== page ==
Drink Local

English Wine Week

This should have been English Wine Week – the annual celebration of our local product; a week when wine producers open their doors to visitors and wine merchants lay on special tastings to promote one or more of the over 500 vineyards now making wines commercially in England and Wales. But not this year. The restrictions arising from the coronavirus outbreak mean that the date has had to be postponed and we will have to wait another month – until the (possibly optimistic?) revised timeframe of 20 – 28 June – before we can sample the latest home-grown award winners.

But we, and 2 local wine-loving friends of ours, decided not to wait. Our garden is (just about) big enough for appropriate social distancing for 4 people and, with a little planning and each couple contributing a bottle, a most enjoyable and informative comparative tasting of English fizz took place, accompanied, of course, by our usual attempts to solve most of the world’s problems!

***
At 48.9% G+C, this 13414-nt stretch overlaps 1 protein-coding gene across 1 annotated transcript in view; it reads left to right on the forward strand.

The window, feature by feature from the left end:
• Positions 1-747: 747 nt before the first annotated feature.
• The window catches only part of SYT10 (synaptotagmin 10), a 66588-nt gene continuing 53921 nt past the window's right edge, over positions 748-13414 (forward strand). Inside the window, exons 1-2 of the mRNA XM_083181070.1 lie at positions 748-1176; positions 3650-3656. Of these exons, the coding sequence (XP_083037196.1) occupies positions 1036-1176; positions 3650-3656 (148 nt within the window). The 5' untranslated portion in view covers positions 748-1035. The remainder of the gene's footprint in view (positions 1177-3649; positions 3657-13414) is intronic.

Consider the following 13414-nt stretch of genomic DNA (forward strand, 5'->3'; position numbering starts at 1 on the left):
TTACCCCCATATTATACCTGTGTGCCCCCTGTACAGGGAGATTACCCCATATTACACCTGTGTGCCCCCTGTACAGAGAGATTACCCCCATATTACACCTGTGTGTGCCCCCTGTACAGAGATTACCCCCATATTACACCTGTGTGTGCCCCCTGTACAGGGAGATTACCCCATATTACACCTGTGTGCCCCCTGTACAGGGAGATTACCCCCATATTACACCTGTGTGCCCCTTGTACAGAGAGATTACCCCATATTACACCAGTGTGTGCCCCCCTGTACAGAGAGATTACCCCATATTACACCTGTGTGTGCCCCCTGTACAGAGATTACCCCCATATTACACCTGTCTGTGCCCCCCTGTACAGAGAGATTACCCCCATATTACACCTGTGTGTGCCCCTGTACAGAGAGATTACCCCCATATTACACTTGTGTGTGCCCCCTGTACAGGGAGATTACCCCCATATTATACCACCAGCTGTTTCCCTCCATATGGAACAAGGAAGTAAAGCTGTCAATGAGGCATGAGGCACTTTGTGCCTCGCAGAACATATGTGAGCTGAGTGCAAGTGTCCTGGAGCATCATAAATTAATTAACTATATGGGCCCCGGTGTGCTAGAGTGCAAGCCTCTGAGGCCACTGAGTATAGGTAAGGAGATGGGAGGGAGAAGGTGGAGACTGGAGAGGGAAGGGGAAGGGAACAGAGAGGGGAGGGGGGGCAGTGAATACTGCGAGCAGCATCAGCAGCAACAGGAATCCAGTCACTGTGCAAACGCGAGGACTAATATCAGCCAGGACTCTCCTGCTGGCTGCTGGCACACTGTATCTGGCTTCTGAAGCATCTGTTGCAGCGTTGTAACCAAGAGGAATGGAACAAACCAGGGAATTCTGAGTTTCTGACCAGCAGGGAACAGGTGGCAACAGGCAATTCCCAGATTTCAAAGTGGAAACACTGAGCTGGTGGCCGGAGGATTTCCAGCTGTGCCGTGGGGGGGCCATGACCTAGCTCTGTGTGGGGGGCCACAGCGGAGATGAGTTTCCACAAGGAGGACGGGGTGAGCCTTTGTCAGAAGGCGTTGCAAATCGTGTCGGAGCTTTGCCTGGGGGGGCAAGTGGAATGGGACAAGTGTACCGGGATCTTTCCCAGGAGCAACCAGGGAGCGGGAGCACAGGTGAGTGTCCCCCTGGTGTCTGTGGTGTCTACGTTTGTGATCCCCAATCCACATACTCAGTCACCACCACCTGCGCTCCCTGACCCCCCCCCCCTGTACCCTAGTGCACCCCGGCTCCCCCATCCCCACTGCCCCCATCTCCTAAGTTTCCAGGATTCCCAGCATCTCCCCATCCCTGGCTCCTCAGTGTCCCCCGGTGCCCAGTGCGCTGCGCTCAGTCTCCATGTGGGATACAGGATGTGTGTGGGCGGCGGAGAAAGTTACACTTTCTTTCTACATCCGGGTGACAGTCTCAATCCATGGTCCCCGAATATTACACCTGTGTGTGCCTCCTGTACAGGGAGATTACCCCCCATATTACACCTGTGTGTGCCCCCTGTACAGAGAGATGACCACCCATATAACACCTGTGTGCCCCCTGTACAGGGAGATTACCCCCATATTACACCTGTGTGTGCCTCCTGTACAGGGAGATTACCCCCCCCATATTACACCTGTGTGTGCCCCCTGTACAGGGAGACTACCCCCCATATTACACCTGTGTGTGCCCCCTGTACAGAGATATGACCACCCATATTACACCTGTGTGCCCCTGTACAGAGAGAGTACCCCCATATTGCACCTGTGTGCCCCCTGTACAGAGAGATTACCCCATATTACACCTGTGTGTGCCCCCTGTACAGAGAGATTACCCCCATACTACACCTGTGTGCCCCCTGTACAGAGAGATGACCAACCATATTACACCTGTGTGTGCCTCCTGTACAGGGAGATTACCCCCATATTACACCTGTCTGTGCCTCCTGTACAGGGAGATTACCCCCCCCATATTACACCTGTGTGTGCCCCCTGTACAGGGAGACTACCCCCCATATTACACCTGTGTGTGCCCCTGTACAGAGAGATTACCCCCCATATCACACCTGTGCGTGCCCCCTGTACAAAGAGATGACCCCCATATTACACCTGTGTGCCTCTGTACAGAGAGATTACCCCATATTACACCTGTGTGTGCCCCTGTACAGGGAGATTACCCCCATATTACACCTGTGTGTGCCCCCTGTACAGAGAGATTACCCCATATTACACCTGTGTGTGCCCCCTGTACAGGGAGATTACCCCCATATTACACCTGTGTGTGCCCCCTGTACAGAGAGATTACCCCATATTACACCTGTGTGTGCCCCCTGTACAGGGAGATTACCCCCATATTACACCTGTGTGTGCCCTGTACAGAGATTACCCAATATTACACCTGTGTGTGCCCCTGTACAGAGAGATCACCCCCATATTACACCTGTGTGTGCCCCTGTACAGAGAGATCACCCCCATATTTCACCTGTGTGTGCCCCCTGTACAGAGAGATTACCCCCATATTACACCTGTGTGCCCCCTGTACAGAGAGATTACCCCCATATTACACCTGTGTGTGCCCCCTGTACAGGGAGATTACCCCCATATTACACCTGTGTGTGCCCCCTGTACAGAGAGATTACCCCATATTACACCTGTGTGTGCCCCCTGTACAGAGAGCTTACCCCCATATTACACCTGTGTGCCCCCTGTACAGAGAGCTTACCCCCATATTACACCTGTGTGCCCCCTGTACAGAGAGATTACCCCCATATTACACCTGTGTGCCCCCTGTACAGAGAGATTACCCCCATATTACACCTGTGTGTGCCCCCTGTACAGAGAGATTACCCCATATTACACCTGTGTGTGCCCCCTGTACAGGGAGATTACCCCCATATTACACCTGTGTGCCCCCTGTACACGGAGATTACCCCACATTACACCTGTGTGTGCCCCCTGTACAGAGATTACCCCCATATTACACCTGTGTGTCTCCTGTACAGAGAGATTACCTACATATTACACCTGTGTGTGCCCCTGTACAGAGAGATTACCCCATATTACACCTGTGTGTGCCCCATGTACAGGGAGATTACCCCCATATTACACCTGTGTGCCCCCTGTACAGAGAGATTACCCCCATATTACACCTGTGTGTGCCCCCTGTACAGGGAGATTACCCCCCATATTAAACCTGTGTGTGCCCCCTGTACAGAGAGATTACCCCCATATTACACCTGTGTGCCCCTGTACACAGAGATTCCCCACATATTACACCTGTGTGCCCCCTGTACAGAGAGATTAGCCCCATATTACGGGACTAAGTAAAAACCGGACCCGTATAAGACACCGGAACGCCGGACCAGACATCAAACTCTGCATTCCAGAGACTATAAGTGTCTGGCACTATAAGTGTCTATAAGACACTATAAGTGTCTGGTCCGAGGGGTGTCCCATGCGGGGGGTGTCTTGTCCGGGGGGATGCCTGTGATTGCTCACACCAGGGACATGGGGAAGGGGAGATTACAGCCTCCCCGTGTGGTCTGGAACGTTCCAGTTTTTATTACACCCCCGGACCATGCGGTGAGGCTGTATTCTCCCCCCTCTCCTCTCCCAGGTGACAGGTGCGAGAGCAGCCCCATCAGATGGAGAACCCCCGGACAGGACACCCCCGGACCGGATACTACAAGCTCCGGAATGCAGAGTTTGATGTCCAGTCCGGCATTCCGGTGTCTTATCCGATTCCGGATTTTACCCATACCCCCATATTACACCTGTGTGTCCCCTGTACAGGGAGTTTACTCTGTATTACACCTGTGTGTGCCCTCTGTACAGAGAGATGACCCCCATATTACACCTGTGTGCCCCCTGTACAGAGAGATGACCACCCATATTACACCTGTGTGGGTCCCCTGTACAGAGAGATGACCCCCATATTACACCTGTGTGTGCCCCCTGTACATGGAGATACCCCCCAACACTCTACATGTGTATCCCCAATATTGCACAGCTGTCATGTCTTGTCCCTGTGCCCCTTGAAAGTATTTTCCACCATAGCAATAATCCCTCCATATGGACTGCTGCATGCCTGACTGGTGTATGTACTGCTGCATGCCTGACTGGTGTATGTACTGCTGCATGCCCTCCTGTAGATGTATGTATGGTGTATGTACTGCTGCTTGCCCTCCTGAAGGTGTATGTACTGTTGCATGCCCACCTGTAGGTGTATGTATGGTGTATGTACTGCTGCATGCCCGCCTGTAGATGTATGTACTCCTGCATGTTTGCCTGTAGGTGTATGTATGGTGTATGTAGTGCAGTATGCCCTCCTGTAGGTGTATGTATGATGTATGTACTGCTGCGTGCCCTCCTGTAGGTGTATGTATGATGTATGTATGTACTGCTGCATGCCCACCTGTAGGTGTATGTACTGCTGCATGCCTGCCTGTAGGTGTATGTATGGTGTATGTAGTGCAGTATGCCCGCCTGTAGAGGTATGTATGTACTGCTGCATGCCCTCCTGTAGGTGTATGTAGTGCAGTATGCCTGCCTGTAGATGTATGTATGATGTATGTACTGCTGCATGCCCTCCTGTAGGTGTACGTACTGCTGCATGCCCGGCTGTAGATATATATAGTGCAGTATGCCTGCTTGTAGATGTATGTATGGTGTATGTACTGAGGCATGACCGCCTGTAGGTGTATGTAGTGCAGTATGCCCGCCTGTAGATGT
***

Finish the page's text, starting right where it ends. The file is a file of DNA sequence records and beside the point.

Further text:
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Wines from the Chapel Down Estate in Kent are widely available in most larger supermarkets with a number of different bottlings, both sparkling and still, to choose from. But, it’s, perhaps, their Sparkling Bacchus (around £15 – £18) that most says ‘English fizz’ to me.   Bacchus is rapidly becoming one of England’s most important grape varieties and this crisp, fresh example has lovely hints of pineapple and fragrant elderflower.

Just a short drive from Chapel Down is the Hush Heath Estate, who make wines under the Balfour label. Their non-vintage Leslie’s Reserve (Marks and Spencer, £25, Waitrose, £28 or direct from the vineyard) contrasted well with the Bacchus. Bottle-fermented in what we must now call the ‘Traditional Method’ (the people of Champagne say we mustn’t use the term ‘Champagne Method’), this is a typical blend of the major Champagne varieties, Pinot Noir and Chardonnay, given 18 months on its lees to add a slight biscuity or brioche character to the lemony fruit.

So, 2 very different English sparklers, both attractive in their own way and showing just how far English Sparkling wine has come in only a couple of decades.

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